The underlying foundation of the unity in diversity seen in India lies in Dharma. Hinduism is a recently devised term for the set of Indic philosophies and schools of thoughts that are indigenous to the lands ‘to the east of the Sindhu (Indus river)’. The diversity of ideas, philosophies and sects that come together under this umbrella term has been the greatest strength of Dharma. Dharma is that which upholds the multiplicity of realities of existence with its inherent reflexive tendencies. In simpler language, it is that which promotes the natural order of the universe. The reflexivity arising out of consciousness and awareness are crucial in developing this self-organizing, self-similar order that we speak of. The fundamental mooring of Dharma lies in the unity, in essence, of all there is.

Scientists may call it a product of a postulated unified field or physical correlations (as may the Sunyavadins), while the Dharmic may refer to it as Brahman or Unity Consciousness. Even the diversification of phenomena and realities in our immediate environs, with all the inherent binaries and dualities seen in nature, are simply emergent. This is not an inaccessible, esoteric science but a fairly accessible and knowable reality.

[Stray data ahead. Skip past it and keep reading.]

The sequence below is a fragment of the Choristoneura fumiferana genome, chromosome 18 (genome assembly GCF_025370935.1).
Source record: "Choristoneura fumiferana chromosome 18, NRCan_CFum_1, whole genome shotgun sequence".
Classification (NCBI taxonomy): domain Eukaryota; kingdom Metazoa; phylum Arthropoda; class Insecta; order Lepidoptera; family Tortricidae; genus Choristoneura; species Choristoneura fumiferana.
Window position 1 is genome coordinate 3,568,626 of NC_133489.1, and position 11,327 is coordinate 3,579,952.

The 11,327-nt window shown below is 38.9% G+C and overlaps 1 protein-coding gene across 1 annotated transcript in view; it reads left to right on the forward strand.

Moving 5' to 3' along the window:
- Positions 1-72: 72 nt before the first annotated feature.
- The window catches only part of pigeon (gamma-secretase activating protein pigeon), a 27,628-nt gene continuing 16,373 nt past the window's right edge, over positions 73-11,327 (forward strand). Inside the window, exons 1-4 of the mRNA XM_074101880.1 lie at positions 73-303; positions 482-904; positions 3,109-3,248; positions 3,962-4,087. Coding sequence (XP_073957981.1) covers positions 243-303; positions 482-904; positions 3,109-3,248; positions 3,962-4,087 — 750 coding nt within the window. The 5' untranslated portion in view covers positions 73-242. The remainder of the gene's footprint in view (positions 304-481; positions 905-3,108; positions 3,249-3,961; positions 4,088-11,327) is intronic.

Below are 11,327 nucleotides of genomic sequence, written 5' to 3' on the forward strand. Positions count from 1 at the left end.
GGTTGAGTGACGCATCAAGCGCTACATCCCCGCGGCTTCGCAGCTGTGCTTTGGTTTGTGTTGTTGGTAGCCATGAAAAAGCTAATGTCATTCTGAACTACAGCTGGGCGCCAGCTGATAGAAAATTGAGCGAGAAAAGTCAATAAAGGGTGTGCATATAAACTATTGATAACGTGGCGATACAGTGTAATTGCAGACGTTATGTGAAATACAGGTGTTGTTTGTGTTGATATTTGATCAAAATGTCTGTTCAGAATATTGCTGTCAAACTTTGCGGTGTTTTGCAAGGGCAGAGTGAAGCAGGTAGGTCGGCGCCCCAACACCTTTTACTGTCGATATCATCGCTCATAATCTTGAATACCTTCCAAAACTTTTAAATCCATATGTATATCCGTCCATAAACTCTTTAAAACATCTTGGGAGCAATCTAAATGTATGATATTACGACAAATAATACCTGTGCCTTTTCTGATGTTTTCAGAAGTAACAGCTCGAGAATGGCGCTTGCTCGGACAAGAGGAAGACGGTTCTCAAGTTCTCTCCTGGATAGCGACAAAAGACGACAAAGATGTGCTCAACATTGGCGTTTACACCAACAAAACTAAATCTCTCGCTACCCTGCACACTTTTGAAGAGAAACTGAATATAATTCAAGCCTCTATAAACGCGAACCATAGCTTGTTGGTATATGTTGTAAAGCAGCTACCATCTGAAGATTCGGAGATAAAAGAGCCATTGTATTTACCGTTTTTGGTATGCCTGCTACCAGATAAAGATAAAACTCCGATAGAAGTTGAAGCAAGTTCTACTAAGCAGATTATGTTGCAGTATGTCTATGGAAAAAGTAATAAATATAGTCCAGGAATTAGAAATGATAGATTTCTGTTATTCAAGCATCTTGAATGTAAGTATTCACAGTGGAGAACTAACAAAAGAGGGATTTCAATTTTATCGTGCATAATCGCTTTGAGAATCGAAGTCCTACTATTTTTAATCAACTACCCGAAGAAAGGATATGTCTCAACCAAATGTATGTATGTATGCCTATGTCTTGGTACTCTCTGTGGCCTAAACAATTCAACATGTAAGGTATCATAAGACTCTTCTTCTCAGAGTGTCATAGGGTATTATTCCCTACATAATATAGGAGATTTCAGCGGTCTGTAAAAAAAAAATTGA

In our modern age, we can see the perennial quest ‘to become’ and, at times, to find an external superlative to emulate. While in itself this is not problematic, since nature is itself ever evolving, the absoluteness, nay an unhealthy attachment, around these fleeting moments, emotions and realities that many of us place, is. Are we only defined by our identities, attributes, credentials or possessions? Are we defined by our doings and thoughts alone? Were we any less us when we were born or will we be as much us when we die? What we truly are is surely not defined by our activities and events around us. Just as the redness of the rose and the sweetness of Rasmalai are attributes but not the objects themselves, what we are cannot be defined by such an absolute identification with our attributes, identities or belongings that we have or acquire. If we are not this, what are we? As much as I would love to share realisations from my own spiritual journey here, following the steps of our Maharishis since times immemorial, I would like to keep this open-ended. I can only highlight what it is not – it is not the material and the worldly, it is not the identities or their intersectionality even, and it is not the sum total of your experiences alone either. In fact, if there was a set of empirical descriptions, characterisations and elements that are available, the Satya – the Truth is none of those! What it is, is what the Dharmic way is interested in, and in asking you to seek, not blindly believe anything – no religious text, maxims or spoken words, unless tempered in the fire of self-inquiry. You may ask: isn’t questioning or doubting the knowledge and revelations given to us by spiritual leaders usually the precursor to scepticism and atheistic tendencies? Dharma highlights that the spiritual may not be temporal and spatial, and therefore not empirical, but that does not make it inaccessible. Just like specific advanced experiments need appropriate equipments, spiritual truths can be accessed, albeit with appropriate techniques. And if at the end of employing them, you still do not believe, so be it.